Science for Progress

because science is fundamental in the 21st century

SfProcur curator July 9-14, Helena Jambor – @HelenaJambor

Dr. Helena Jambor is science writer at the university hospital of the Technical University in Dresden, Germany. Besides allowing her to learn about medical research, the work allows her to spend much of her time with figures and data visualization (DataViz).

Helena teaches DataViz in talks, blogs, and – hopefully soon – her book. And she offers consulting, too. Visual communication surrounds us everywhere in our modern lives. Arrows point the way, pictographs help us navigate public transport, logos communicate the brands’ preferred image, etc. Visualizations are also key to allow society to understand scientific research findings. To communicate their scientific findings to the public, and to engage in dialogue, scientists must learn to produce visualizations that are understandable. This applies when communicating to journalists, teachers, and politicians, but also within the scientific community.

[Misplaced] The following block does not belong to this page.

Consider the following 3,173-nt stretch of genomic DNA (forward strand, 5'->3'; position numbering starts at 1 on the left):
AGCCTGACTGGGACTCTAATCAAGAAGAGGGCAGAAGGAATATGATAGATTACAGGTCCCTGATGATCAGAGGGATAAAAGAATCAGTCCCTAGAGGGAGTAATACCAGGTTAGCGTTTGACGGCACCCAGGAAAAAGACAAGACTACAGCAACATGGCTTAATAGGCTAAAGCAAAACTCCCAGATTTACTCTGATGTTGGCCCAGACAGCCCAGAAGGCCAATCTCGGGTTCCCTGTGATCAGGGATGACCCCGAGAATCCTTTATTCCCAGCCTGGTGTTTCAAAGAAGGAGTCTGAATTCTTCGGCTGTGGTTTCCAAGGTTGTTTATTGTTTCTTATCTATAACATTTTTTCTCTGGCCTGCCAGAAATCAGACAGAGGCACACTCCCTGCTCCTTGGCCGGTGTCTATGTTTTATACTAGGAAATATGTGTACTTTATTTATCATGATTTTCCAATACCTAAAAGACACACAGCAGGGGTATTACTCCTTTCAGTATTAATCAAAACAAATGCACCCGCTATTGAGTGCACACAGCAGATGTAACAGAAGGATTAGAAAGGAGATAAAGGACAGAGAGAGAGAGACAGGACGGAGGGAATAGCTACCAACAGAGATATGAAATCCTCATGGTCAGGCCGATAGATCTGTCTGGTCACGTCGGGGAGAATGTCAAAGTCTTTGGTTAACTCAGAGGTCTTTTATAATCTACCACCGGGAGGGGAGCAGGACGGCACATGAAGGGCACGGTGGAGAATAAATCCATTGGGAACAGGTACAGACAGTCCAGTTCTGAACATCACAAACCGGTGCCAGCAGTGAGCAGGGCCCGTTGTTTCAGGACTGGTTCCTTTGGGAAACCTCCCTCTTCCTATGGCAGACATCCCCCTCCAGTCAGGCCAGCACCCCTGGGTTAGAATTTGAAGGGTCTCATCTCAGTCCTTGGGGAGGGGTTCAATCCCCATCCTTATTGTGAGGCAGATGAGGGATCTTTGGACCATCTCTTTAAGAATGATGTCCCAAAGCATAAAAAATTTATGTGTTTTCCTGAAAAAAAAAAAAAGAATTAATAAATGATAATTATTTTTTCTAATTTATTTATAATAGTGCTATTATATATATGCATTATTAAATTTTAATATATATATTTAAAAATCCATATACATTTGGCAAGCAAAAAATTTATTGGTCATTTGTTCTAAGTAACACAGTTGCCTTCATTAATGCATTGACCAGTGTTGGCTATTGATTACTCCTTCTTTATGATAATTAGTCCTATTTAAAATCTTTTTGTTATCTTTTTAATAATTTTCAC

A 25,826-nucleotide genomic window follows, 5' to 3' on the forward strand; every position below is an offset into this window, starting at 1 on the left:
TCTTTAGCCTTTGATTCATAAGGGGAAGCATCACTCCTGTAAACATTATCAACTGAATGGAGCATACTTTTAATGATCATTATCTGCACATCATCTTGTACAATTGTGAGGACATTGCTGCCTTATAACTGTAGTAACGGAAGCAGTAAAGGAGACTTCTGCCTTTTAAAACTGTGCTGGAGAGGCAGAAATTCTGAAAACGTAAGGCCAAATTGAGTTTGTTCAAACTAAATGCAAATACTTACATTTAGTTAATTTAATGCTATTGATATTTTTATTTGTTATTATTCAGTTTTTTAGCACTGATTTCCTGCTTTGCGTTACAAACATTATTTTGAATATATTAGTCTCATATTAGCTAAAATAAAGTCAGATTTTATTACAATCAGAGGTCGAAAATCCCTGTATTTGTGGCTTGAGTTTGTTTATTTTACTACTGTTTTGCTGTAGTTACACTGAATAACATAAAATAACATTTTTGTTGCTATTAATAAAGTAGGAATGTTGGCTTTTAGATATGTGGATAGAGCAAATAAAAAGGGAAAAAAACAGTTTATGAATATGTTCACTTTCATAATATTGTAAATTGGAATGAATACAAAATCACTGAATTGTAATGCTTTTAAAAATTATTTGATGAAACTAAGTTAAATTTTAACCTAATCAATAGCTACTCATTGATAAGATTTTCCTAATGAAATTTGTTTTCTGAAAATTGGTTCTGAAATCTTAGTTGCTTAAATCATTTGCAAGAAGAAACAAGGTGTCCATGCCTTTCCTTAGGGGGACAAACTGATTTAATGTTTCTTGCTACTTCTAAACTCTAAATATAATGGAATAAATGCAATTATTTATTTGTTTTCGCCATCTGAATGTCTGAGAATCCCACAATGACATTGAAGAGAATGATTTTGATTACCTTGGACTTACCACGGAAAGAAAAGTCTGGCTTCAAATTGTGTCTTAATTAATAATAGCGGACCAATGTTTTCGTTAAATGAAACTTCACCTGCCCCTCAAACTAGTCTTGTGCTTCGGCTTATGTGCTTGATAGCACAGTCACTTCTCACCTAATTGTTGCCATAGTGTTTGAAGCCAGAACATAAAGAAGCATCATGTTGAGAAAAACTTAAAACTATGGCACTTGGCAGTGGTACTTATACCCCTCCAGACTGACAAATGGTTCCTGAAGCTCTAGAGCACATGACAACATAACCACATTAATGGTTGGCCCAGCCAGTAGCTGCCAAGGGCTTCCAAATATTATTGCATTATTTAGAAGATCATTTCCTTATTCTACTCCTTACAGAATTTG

During her curation at @sfprocur, Helena wants to convey how scientists use DataViz 1) to unambiguously communicate data within the scientific community; 2) to handle bigger and bigger data sets that require effective visualizations to be analysed; 3) to engage with society about their findings. She would like to initiate a discussion about a DataViz curriculum and spark interest in this important topic.


As a teenager, Helena loved design, art, and science. She decided to study biology and became an RNA scientists in Berlin and Cambridge/UK, Heidelberg, and Dresden. Her biggest insight: many RNAs sit at specific sites in cells to produce proteins locally.

Her education and early career was mostly a straight path: studies, PhD and postdoc. But, towards the end of her postdoctoral work, Helena re-discovered her love for design and merged it with her work with scientific data, sparking her passion for data visualization.

about Dennis Eckmeier

Dennis founded Science for Progress. He received a PhD in neuroscience in 2010 in Germany. Until 2018 he worked as a postdoc in the USA, and Portugal. In 2017 he co-organized the March for Science in Lisbon, Portugal. Dennis is currently a freelancer.